Samsung responds to Galaxy S4 storage woes, says current setup is for the greater good

May 3, 2013
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samsung galaxy s4 vs htc one s4 lockscreen aa
When it came to light that up to 45% of the Samsung Galaxy S4’s internal storage space was taken up by “system apps” that rendered it unusable for user storage, many people voiced anger and disappointment. This was true at least for the Galaxy S4’s 16GB model, which apparently only offered users less than 9GB of actual available space, and the issue is now in the center of a heated discussion.

Today, Samsung has sent out a response to all those who have expressed concerns over this particular issue. According to the Samsung statement, which was first published through a report online on CNET, if you’re a Galaxy S4 user and you find the handset’s storage situation to be problematic, you really shouldn’t because they made things the way they are for your own benefit.

According to Samsung, the “system” part of the Galaxy S4’s internal memory takes up approximately 6.85GB of total space. That’s how users get left with less than 9GB for their own personal use. Is it wrong? Samsung says it isn’t, and in fact, it’s the reason why users are able to enjoy the phone’s “high resolution display and more powerful features.”

Samsung also notes that users who really need more storage space than the Galaxy S4 readily offers can turn to external solutions, and it has made things somewhat easier for them by bundling a free microSD card with every unit “for extension of memory.”

Up in arms over space

Samsung Galaxy S4 storage
Samsung’s stance on the issue is understandable, but for some users, what it did with all of that used up storage was never really a bone of contention. The problem was with the fact that it decided to advertise certain units of its Galaxy S4 as 16GB models even though users can only really use a little over 8GB of space in them.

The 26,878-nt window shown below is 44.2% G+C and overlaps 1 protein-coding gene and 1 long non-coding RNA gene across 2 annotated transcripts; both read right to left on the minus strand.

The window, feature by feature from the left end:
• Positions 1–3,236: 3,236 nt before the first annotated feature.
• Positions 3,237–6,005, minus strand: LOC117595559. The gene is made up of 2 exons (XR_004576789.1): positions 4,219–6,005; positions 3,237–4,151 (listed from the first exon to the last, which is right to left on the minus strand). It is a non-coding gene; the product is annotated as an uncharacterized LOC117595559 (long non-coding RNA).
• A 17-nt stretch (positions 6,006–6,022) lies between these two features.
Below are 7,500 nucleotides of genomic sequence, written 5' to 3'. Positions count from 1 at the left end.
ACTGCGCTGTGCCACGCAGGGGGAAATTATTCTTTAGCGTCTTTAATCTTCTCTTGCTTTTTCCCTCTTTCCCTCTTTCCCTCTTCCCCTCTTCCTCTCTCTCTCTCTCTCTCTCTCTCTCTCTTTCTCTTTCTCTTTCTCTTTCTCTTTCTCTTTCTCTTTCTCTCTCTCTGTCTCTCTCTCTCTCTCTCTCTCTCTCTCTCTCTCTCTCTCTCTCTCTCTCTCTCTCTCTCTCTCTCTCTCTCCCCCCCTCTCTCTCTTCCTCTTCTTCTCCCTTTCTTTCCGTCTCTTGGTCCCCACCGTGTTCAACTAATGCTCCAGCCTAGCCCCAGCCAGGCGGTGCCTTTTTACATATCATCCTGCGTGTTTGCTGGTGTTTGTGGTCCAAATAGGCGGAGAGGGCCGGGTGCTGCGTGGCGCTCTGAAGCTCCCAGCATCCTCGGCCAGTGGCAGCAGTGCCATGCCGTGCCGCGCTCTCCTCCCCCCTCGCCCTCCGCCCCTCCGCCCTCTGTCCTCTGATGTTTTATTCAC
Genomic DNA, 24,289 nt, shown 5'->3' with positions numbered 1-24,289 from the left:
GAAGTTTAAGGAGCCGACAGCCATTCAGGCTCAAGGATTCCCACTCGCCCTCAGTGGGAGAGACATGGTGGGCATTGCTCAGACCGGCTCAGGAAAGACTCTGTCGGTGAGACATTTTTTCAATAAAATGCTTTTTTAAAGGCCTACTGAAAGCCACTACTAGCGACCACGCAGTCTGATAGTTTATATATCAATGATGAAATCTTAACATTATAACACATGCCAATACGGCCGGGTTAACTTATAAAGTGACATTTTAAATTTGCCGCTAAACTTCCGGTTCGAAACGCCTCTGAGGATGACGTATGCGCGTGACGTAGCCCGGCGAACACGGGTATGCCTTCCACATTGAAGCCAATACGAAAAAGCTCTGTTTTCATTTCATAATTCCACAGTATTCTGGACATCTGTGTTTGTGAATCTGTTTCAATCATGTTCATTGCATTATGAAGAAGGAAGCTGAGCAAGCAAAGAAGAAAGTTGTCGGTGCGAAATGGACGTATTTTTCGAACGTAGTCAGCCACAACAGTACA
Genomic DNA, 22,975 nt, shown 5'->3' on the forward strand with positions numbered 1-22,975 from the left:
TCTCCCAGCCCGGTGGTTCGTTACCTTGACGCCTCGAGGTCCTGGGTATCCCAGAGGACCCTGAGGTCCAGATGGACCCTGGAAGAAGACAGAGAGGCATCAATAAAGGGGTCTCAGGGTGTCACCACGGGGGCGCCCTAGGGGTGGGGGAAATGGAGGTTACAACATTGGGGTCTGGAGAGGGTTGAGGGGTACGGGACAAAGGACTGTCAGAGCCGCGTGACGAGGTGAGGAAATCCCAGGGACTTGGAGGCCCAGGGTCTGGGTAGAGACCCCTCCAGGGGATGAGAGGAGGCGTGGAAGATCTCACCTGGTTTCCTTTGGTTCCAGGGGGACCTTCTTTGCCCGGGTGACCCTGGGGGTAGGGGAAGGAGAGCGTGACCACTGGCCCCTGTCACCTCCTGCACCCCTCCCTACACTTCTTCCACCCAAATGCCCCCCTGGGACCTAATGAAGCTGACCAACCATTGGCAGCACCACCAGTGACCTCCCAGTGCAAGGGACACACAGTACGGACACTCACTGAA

As many have pointed out in various online discussions, Samsung can only fix the issue by either taking away some of the system applications to free up precious storage space, or simply selling the Galaxy S4 at a lower price which will reflect the fact that it comes with less user-available storage space than advertised. Of course, Samsung is probably loathe to do either one of those things, but it’s worth noting that the users themselves are the ones who have suggested these possibilities.

What else is there?

Is there a better way for Samsung to get out of this mess? We don’t know. But what we do know is that as smartphones such as the Galaxy S4 get more and more advanced, this will only become an even bigger issue that will affect more and more people. Since the mobile phone’s first inception, it has evolved to become a full-blown, always-on, handheld computer. There’s simply no excuse for phone makers to leave such sophisticated products with glaring, easily preventable flaws.

Back in the heyday of netbooks, manufacturers such as Acer, Asus, and Toshiba decided that the standard size for netbook hard drives should be 160GB. So they started releasing products that came with 160GB hard drives and sub-$500 price tags. For netbooks with Windows 7 pre-installed, approximately 9.4% of the total storage was taken up by the “system” while the rest became available to users for actual storage. That’s a whopping 90% of advertised storage space available for use in any way a user likes. And how many people complained about this? Absolutely none.

Samsung itself got on the netbook bandwagon, so it’s no stranger to what we’re referring to here. Perhaps it can heed some of the helpful suggestions that have been thrown out online. If it does, then we will no doubt see them implemented in some of its future products.

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